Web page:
Assessing the causal role of body mass index on cardiovascular health in young adults: Mendelian randomization and recall-by-genotype analyses

Wade, K. H. et al. (2018) Assessing the causal role of body mass index on cardiovascular health in young adults: Mendelian randomization and recall-by-genotype analyses. Circulation, 138(20), pp. 2187-2201. (doi: 10.1161/CIRCULATIONAHA.117.033278) (PMID:30524135) (PMCID:PMC6250296)

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Background: Body mass index (BMI) has been suggested to be causally related to cardiovascular health in mid-to-late life, but this has not been explored systematically at younger ages—nor with detailed cardiovascular phenotyping. Recall-by-Genotype (RbG) is an approach that enables the collection of precise phenotypic measures in smaller studies, while maintaining statistical power and ability for causal inference. Methods: In this study, we used a combination of conventional multivariable regression analysis, Mendelian randomization (MR), and subsample RbG methodologies to estimate the causal effect of BMI on gross-level and detailed cardiovascular health in healthy participants from the Avon Longitudinal Study of Parents and Children at age 17 years (N=1420–3108 for different outcomes) and an independent sample from the same cohort (for RbG) study at age 21 years (N=386–418). Results: In both MR and RbG analyses, results suggested that higher BMI causes higher blood pressure and left ventricular mass index in young adults (eg, difference in left ventricular mass index per 1 kg/m2 using MR: 1.07 g/m2.7; 95% CI, 0.62–1.52; P=3.87×10-06 and per 3.58 kg/m2 using RbG: 1.65 g/m2.7; 95% CI, 0.83–2.47; P=0.0001). Additionally, RbG results suggested a causal role of higher BMI on higher stroke volume (difference per 3.58 kg/m2: 1.49 mL/m2.04; 95% CI, 0.62–2.35; P=0.001) and cardiac output (difference per 3.58 kg/m2: 0.11 L·min-1·m-1.83; 95% CI, 0.03–0.19; P=0.01) but no strong evidence for a causal role on systemic vascular resistance or total arterial compliance. Neither analysis supported a causal role of higher BMI on heart rate. Conclusions: Complementary MR and RbG causal methodologies, together with a range of sensitivity analyses, suggest that higher BMI is likely to cause worse cardiovascular health, specifically higher blood pressure and left ventricular mass index, even in youth. Higher BMI also resulted in increased cardiac output in the RbG study, which appeared to be solely driven by stroke volume, as neither MR nor RbG analyses suggested a causal effect of BMI on heart rate. These consistent results support efforts to reduce BMI from a young age to prevent later adverse cardiovascular health and illustrate the potential for phenotypic resolution with maintained analytic power using RbG.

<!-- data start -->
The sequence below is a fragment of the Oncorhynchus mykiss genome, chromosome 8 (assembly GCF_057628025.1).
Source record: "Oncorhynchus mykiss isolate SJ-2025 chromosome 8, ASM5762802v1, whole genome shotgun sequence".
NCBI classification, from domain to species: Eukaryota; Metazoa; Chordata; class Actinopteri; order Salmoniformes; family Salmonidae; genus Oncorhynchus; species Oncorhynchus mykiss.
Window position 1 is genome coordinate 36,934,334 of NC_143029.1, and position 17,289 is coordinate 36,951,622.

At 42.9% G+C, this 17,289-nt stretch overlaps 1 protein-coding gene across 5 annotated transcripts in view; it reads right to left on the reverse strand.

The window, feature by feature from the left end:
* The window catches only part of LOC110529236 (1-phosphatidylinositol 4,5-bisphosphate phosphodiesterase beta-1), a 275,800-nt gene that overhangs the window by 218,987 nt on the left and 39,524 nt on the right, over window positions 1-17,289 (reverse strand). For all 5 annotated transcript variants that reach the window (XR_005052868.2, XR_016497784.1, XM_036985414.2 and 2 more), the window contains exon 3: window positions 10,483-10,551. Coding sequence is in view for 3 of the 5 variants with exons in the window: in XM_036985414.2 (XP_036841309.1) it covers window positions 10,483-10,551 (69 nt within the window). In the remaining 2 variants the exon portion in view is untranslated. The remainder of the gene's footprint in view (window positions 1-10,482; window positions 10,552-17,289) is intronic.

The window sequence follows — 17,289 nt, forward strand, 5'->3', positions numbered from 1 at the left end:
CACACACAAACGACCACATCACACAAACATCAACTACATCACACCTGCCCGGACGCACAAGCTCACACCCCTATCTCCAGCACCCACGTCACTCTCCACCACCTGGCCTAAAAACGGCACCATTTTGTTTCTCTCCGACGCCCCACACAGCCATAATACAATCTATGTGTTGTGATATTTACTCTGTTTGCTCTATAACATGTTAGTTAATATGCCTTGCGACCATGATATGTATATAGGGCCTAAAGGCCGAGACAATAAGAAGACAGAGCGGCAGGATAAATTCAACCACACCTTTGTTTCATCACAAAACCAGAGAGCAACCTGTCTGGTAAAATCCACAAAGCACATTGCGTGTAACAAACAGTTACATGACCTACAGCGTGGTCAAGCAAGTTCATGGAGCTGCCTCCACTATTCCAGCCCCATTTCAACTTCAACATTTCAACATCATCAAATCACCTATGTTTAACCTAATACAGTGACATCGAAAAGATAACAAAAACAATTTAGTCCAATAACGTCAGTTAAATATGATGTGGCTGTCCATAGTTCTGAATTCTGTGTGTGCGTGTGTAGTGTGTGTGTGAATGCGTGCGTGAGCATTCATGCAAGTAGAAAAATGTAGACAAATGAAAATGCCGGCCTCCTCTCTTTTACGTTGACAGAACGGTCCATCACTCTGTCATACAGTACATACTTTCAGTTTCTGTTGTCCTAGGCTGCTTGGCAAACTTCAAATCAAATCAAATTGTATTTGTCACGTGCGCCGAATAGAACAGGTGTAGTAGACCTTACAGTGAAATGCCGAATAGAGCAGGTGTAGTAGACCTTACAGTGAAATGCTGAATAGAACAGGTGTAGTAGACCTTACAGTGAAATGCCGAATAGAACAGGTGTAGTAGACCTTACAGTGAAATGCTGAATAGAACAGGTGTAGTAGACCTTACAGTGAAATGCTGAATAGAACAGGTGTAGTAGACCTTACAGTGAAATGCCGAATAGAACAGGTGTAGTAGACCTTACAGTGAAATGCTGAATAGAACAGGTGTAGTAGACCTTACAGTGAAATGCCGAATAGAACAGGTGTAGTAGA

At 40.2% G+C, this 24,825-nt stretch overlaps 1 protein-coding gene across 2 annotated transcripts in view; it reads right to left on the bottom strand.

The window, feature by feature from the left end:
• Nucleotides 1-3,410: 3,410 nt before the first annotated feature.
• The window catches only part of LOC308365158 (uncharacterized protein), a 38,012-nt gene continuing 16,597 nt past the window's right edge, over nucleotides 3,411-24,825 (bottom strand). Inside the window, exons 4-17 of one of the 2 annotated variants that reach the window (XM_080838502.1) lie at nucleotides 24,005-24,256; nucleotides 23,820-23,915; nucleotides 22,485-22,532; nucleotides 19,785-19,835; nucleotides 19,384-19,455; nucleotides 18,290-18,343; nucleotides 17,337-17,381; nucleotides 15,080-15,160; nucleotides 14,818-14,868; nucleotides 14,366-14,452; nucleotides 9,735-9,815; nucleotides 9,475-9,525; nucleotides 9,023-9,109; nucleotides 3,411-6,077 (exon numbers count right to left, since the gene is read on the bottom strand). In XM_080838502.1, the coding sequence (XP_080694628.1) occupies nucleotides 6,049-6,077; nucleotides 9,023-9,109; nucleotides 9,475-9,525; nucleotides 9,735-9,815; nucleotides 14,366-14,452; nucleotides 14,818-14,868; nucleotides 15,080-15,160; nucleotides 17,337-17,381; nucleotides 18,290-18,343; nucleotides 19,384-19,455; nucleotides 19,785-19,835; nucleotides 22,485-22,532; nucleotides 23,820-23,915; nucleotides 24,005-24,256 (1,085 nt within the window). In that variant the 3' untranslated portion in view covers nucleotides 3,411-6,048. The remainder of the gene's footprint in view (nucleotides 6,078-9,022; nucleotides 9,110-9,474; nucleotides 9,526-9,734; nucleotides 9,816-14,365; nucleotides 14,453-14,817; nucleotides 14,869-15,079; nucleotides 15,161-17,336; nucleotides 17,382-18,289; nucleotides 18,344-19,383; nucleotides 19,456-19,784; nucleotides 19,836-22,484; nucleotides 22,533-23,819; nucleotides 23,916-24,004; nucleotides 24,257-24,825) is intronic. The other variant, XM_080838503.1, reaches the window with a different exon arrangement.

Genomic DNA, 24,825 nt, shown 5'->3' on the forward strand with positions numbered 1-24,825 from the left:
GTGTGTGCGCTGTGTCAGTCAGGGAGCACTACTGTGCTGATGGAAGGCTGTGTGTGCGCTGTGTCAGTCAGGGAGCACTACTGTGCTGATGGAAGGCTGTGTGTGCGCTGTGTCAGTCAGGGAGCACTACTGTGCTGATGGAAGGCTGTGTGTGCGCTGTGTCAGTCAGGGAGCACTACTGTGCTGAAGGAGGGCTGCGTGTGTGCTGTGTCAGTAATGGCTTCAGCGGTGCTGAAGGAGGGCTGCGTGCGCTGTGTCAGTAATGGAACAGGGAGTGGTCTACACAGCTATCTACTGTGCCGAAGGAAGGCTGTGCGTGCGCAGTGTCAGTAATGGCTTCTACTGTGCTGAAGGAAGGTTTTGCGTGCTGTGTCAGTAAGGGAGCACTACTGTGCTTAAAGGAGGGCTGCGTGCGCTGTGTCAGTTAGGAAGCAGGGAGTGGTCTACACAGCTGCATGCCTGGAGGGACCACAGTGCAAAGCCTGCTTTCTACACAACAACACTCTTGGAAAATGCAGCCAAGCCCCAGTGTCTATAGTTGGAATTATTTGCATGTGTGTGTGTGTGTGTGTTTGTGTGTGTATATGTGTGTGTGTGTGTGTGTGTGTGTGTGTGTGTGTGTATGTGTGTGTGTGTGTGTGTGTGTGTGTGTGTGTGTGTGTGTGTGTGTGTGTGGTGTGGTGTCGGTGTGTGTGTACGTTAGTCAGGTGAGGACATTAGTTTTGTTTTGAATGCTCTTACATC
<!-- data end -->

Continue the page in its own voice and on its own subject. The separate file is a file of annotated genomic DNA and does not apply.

Item Type:Articles
Additional Information:Professor Timpson is a Wellcome Trust Investigator (202802/Z/16/Z), is a program lead in the Medical Research Council Integrative Epidemiology Unit (MC_ UU_12013/3), and works within the University of Bristol National Institute for Health Research Biomedical Research Center. The UK Medical Research Council and the Wellcome Trust (102215/2/13/2) and the University of Bristol provide core support for ALSPAC. This publication is the work of the authors, and Dr Wade and Professor Timpson serve as guarantors for the contents of this paper. This research was specifically funded through grants from the British Heart Foundation (RG/10/004/28240, PG/06/145, and CS/15/6/31468) and the UK Medical Research Council, University of Bristol, and Wellcome Trust (MC_UU_12013/1–9 and 096989/Z11/Z to Dr Wade, 086676/7/08/Z to Professor Hughes and MR/ M009351/1 to Dr Fraser, and MR/M020894/1 to Dr Howe).
Glasgow Author(s) Enlighten ID:Sattar, Professor Naveed
Authors: Wade, K. H., Chiesa, S. T., Hughes, A. D., Chaturvedi, N., Charakida, M., Rapala, A., Muthurangu, V., Khan, T., Finer, N., Sattar, N., Howe, L. D., Fraser, A., Lawlor, D. A., Davey Smith, G., Deanfield, J. E., and Timpson, N. J.
College/School:College of Medical Veterinary and Life Sciences > Institute of Cardiovascular and Medical Sciences
Journal Name:Circulation
Publisher:American Heart Association
ISSN (Online):1524-4539
Published Online:30 July 2018
Copyright Holders:Copyright © 2018 The Authors
First Published:First published in Circulation 138(20): 2187-2201
Publisher Policy:Reproduced under a Creative Commons License

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